Saturday, June 24, 2006
Gravel piles and washing machine
The town roads Department was doing some major work on the street next to my house, Sherman St. Those were the days when the only paved road in town was state highway US14 and everything else was gravel. I guess that they were putting new gravel down as there were a bunch of gravel piles down the middle of the street. They weren’t gravel pile to us but they were obstacles to be conquered. We were all piloting Schwin, or Huffys or a mix thereof. LeRoy, my best friend was handling, with amazing dexterity, his sister Dorothy’s 26” girls bike but when he drove it he could never set himself on the seat so he tired real fast. LeRoy was just a little guy. He also had a boy’s 26” available but to drive it he had to ride it with one leg under the center bar, which was hazardous at best. My Schwin was a blue hand-me-down from my brother Jim but he didn’t need it anymore as he had a car and was away at college. Our challenge was to get a really good run, go up the mountain and fly down the other side hoping to make the next mountain. Somewhere along the way we would get pooped and crash. For some reason the city workers didn’t like us riding on their piles so we waited until they went home. When they went home they left all sorts of kerosene lanterns around to keep people from hitting the piles, I guess or at least to keep the cars from running over the little kids falling off the mountains of gravel. [These lanterns were a round 8” ball with a wick on top. It was a very low intensity flame but it was used for traffic control. I haven’t seen one in years.] Talk about exercise. We would ride those mountains until we couldn’t peddle anymore, so we would quit and ride off to someone’s house on the other side of town for another adventure. We all had single speed bikes with great big tires.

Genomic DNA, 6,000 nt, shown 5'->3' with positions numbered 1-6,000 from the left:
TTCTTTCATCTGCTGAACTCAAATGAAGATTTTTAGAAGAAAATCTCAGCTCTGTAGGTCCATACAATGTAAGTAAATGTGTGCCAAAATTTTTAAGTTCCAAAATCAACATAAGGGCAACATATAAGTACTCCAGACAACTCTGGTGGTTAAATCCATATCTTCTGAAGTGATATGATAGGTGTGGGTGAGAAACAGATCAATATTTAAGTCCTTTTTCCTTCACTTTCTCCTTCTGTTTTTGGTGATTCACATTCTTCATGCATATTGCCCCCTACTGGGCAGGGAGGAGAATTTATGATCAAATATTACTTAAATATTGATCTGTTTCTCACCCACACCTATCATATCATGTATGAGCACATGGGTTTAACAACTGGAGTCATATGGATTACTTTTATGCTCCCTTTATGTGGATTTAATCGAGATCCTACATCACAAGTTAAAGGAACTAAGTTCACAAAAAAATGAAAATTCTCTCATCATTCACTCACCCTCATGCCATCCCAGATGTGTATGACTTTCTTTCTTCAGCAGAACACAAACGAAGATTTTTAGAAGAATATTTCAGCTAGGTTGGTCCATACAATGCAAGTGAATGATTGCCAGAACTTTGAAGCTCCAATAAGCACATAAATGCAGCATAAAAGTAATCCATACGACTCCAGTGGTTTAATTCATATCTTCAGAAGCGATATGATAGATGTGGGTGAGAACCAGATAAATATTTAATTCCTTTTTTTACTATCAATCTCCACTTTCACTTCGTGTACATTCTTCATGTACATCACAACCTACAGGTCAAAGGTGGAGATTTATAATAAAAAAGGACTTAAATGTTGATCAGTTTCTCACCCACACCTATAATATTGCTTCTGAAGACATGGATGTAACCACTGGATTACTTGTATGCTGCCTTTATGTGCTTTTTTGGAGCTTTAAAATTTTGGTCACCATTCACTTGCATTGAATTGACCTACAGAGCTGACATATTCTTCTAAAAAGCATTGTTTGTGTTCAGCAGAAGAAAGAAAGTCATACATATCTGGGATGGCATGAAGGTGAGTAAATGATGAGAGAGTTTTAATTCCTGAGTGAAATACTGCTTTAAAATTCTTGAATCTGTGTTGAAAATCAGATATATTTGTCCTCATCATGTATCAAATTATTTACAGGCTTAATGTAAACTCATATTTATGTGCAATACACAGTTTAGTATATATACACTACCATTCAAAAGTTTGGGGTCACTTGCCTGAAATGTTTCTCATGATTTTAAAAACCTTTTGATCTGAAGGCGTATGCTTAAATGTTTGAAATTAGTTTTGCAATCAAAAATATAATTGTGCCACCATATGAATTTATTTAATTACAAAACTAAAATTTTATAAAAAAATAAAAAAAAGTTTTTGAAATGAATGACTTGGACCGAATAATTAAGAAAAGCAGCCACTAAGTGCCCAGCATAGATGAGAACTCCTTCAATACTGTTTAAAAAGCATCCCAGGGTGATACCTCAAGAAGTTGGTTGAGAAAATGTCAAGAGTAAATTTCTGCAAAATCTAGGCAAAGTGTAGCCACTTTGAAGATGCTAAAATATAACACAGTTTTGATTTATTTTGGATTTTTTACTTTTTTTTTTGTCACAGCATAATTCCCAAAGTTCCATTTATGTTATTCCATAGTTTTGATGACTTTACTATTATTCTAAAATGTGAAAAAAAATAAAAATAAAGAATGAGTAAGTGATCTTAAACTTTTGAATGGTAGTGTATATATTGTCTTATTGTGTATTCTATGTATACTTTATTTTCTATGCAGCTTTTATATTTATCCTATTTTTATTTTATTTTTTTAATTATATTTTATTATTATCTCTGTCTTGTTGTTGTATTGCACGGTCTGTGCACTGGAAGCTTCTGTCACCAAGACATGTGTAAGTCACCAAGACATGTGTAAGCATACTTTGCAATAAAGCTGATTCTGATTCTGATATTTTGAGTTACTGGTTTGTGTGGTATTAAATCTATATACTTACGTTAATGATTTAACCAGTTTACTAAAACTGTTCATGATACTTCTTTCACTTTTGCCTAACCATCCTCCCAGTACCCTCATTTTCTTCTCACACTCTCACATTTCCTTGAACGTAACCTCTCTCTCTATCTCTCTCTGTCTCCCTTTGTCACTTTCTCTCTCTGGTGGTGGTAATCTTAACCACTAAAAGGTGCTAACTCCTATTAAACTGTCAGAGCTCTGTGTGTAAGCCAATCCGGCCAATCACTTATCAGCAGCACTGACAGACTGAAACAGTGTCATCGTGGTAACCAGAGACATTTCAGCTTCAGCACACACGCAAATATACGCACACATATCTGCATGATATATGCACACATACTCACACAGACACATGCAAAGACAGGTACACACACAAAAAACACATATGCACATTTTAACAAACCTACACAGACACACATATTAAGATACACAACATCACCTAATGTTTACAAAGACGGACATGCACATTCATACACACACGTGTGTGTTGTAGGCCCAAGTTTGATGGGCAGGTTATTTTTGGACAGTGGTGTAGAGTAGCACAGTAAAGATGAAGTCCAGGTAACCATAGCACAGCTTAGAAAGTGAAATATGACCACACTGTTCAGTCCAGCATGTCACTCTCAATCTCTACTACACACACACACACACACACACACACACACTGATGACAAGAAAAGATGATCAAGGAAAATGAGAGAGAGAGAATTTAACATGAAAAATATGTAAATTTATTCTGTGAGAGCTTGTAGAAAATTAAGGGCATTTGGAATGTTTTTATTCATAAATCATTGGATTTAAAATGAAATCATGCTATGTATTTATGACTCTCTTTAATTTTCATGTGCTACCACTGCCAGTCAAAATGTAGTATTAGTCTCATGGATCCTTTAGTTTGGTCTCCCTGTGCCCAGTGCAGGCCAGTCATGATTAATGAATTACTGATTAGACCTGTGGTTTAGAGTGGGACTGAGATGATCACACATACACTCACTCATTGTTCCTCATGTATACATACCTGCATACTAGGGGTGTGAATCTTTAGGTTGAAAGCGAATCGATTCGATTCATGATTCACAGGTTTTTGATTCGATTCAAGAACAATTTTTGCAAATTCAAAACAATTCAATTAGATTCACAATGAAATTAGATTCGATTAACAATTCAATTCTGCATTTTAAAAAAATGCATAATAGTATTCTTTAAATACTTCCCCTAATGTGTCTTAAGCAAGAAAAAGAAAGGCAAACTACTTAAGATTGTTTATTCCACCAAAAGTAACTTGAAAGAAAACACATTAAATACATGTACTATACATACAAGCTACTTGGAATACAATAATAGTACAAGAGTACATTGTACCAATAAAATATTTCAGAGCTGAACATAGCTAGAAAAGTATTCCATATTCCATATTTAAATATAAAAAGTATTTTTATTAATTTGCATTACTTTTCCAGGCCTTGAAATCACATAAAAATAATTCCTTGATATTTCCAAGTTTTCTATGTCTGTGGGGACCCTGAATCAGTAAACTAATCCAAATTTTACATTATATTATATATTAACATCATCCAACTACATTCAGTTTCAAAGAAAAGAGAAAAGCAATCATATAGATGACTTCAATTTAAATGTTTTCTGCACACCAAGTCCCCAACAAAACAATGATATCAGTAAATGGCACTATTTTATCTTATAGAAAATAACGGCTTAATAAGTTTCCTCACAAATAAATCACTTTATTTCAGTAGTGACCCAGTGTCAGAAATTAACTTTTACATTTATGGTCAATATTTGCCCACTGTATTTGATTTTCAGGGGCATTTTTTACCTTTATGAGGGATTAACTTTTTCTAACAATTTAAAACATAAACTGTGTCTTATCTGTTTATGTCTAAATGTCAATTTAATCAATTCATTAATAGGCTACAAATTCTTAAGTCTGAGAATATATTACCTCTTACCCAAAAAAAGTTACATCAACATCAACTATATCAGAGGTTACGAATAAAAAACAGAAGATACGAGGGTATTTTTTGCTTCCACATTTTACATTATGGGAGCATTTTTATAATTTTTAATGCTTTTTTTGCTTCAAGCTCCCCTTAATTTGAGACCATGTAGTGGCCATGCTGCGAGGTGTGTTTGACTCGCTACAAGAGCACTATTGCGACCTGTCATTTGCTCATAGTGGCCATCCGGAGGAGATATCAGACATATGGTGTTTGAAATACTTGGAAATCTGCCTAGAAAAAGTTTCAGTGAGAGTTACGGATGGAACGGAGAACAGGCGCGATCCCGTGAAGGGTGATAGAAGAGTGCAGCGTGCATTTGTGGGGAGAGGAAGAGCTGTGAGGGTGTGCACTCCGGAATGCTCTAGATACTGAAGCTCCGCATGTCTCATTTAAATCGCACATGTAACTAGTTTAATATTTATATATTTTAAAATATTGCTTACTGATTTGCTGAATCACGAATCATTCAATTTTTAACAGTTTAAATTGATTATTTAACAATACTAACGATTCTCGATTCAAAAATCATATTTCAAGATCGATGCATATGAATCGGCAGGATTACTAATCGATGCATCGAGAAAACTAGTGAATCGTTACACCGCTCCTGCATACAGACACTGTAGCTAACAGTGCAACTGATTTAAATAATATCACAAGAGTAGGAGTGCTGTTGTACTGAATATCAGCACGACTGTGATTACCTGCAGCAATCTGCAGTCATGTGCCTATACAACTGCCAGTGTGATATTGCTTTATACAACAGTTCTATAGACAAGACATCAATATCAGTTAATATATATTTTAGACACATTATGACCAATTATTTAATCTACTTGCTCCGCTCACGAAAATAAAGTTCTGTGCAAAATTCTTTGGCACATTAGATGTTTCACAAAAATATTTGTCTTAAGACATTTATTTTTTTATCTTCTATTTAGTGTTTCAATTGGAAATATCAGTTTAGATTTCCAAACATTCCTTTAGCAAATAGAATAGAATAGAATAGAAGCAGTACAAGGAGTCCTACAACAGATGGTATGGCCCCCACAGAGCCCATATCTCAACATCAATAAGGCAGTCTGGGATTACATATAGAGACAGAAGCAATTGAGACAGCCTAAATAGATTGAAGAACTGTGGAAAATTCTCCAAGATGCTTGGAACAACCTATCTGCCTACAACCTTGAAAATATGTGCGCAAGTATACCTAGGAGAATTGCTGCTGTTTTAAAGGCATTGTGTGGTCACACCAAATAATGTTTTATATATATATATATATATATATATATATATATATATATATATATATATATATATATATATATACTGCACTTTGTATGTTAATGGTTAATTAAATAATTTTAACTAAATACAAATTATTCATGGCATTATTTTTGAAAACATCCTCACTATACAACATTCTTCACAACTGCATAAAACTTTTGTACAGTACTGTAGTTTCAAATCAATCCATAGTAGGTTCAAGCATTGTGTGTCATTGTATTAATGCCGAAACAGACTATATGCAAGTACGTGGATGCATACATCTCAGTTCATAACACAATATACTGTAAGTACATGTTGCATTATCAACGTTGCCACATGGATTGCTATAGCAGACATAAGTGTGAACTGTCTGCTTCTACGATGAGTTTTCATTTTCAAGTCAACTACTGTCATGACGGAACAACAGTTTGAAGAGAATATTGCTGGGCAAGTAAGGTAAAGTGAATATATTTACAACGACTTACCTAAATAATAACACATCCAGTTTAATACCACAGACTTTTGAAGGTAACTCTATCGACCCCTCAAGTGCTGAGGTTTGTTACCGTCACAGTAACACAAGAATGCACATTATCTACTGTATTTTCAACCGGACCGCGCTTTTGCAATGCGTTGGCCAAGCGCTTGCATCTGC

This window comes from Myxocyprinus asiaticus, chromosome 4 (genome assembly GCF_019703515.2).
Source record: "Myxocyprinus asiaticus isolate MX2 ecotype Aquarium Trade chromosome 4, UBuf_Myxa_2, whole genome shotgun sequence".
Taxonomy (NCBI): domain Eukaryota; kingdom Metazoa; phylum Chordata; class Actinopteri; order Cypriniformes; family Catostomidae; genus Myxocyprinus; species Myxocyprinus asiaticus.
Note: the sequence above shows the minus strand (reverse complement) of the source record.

I remember the day one of our associates came cruising on by, on the street, making a horrible racket, on his gasoline-powered bike. To the person we were dumb struck as we had never seen anything like it. We caught up with him at the grocery store down the block. Our mouths hung in amazement as we walked around and around the bike and he picked up a loaf of bread for his mom. Mike said his Dad made it from an old wash machine motor. Mike was so proud of his bike, his father and the fact that all of us were drooling over the bike that the buttons on his overalls were about to burst. [Those of you that are inclined to remember back that far, will recall that wash machines were run by small gas motors and kept outside or on the back porch.] All of us immediately rushed home and asked our fathers for one. My Dad said if I could come up with a motor he would have his shop mechanic weld it on. I searched for weeks but any of them that still worked were costing a fortune. I told him I had found one but he had to pay for it. Not good enough so no motorized bike. It was back to riding up and down the gravel mountains for us for our excitement and that wasn’t half bad besides, Mike had forgotten to watch the oil and ruined the engine. He was now in the same boat I was, looking for a used washing machine motor.